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‘Do You Do Threesomes?’ And 9 Other Things You Should NEVER Ask A Queer Person

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TinderEditor’s Note: This post is a part of #AllTypesAllSwipes, by Tinder and Youth Ki Awaaz to celebrate Transgender Awareness Week. Tinder now supports more ways to express gender identity by giving users the ability to add information about their gender outside the binary. Share your experiences of love, dating and authenticity here.

Dating can be a tricky thing to do, especially when you are new to it. Dating a queer individual, or the mere idea of approaching a person who is queer, can be a new experience for you, but it can be the most wonderful experiences at the same time.

Dating apps bring us closer to a potential partner. And in a situation like this, we should up our awareness game when we want to approach and impress them. Basic human decency along with knowledge about the queer community can do wonders for those who are still figuring out the rules of the dating game.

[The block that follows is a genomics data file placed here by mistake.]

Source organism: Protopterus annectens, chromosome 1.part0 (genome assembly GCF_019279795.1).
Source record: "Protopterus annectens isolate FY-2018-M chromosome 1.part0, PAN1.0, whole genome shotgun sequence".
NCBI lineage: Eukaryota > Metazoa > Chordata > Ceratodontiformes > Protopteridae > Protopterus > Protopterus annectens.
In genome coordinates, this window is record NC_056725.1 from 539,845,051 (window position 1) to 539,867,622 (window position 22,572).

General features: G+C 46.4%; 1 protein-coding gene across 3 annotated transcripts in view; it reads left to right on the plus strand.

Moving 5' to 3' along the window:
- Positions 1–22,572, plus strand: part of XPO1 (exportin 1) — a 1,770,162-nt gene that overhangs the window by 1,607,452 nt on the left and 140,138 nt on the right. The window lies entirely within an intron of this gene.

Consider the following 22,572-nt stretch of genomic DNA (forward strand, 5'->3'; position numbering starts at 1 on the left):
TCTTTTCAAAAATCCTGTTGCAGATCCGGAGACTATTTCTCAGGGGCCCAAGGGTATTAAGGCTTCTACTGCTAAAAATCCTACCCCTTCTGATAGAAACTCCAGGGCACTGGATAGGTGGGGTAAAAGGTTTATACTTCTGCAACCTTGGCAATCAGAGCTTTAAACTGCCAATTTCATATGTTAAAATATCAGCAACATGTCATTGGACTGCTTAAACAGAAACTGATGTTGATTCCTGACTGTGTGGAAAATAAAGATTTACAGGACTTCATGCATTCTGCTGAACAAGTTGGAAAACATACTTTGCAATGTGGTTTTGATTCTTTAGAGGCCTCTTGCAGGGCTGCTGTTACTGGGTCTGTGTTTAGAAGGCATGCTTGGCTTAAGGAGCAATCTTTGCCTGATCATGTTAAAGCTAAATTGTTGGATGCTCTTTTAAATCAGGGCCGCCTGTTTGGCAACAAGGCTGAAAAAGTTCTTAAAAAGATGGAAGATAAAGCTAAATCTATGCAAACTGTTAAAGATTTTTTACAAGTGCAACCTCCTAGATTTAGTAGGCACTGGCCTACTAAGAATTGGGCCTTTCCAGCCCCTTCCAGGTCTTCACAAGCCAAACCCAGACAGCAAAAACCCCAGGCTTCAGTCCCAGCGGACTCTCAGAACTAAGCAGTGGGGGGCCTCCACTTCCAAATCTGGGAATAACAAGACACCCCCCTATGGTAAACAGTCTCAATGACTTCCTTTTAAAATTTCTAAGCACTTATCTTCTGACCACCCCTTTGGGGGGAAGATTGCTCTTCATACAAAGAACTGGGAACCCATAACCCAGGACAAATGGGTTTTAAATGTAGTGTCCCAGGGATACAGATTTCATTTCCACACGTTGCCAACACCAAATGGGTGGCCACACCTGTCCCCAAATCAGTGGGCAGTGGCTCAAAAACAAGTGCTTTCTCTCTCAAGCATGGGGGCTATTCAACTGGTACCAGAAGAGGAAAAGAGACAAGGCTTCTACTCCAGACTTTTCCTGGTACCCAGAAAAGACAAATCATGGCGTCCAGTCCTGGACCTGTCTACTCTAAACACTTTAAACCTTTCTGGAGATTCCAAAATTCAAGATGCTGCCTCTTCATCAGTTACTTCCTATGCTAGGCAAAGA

If you are a woman attracted to women, you might know how it is to approach a woman without objectifying her. If you are a gay man approaching a potential boyfriend, you might be confused while asking what their preferences are. These things happen all the time. Now, dating as a trans person is slightly different. It can bring up many insecurities due to the constant stigma society has created against to trans folks.

So gear up to learn few things about how to be an aware and informed partner of a queer person. But before I get to that, let’s talk about two thumb rules everyone must know:

Rule #1: People belonging to the LGBTQIA+ Community, are people, like every other person.